This preview shows pages 1–3. Sign up to view the full content.
This preview has intentionally blurred sections. Sign up to view the full version.View Full Document
Unformatted text preview: Spectral Compressive Sensing Marco F. Duarte, Member, IEEE, and Richard G. Baraniuk, Fellow, IEEE Abstract Compressive sensing (CS) is a new approach to simultaneous sensing and compression of sparse and compressible signals. A great many applications feature smooth or modulated signals that can be modeled as a linear combination of a small number of sinusoids; such signals are sparse in the frequency domain. In practical applications, the standard frequency domain signal representation is the discrete Fourier transform (DFT). Unfortunately, the DFT coefficients of a frequency-sparse signal are themselves sparse only in the contrived case where the sinusoid frequencies are integer multiples of the DFT’s fundamental frequency. As a result, practical DFT-based CS acquisition and recovery of smooth signals does not perform nearly as well as one might expect. In this paper, we develop a new spectral compressive sensing (SCS) theory for general frequency-sparse signals. The key ingredients are an over-sampled DFT frame, a signal model that inhibits closely spaced sinusoids, and classical sinusoid parameter estimation algorithms from the field of spectrum estimation. Using peridogram and eigen-analysis based spectrum estimates (e.g., MUSIC), our new SCS algorithms significantly outperform the current state-of-the-art CS algorithms while providing provable bounds on the number of measurements required for stable recovery. I. INTRODUCTION The emerging theory of compressive sensing (CS) combines digital data acquisition with digital data compression to enable a new generation of signal acquisition systems that operate at sub-Nyquist rates. Rather than acquiring N samples x = [ x  x  ... x [ N ]] T of an analog signal at the Nyquist rate, a CS system acquires M < N measurements via the linear dimensionality reduction y = Φ x , where Φ Date: February 4, 2010. MFD is with the Program in Applied and Computational Mathematics, Princeton University, Princeton, NJ, 08544. RGB is with the Department of Electrical and Computer Engineering, Rice University, Houston, TX 77005. Email: [email protected], [email protected] MFD and RGB were supported by grants NSF CCF-0431150 and CCF-0728867, DARPA/ONR N66001-08-1-2065, ONR N00014-07-1-0936 and N00014-08-1-1112, AFOSR FA9550-07-1-0301, ARO MURIs W911NF-07-1-0185 and W911NF-09-1-0383, and the Texas Instruments Leadership Program. MFD was also supported by NSF Supplemental Funding DMS-0439872 to UCLA-IPAM, P.I. R. Caflisch. is an M × N measurement matrix. When the signal x has a sparse representation x = Ψ θ in terms of an N × N orthonormal basis matrix Ψ , meaning that only K N out of N signal coefficients θ are nonzero, then the number of measurements required to ensure that y retains all of the information in x is just M = O ( K log( N/K )) [1–3]. Moreover, a sparse signal x can be recovered from its compressive measurements y via a convex optimization or iterative greedy algorithm. Random matrices play a centralvia a convex optimization or iterative greedy algorithm....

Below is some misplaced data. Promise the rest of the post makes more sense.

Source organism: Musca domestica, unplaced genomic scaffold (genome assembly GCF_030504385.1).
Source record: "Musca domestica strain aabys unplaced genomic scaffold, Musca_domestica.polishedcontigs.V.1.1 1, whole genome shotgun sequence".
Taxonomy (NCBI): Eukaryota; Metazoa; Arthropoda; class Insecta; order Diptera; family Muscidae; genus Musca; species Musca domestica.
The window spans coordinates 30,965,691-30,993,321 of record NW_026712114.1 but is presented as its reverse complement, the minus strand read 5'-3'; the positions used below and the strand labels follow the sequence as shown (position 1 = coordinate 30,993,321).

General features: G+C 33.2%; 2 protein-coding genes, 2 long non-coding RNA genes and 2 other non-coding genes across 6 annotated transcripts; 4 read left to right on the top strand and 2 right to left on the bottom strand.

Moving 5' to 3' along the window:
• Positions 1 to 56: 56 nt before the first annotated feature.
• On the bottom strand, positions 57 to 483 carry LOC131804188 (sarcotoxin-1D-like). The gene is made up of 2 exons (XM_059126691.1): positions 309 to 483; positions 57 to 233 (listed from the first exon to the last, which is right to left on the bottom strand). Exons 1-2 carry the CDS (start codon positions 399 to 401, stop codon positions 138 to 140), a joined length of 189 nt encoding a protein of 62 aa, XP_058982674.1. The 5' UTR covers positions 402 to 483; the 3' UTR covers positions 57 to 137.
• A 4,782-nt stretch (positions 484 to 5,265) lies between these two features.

View Full Document
This note was uploaded on 05/28/2010 for the course EE EE564 taught by Professor Runyiyu during the Spring '10 term at Eastern Mediterranean University.
- Spring '10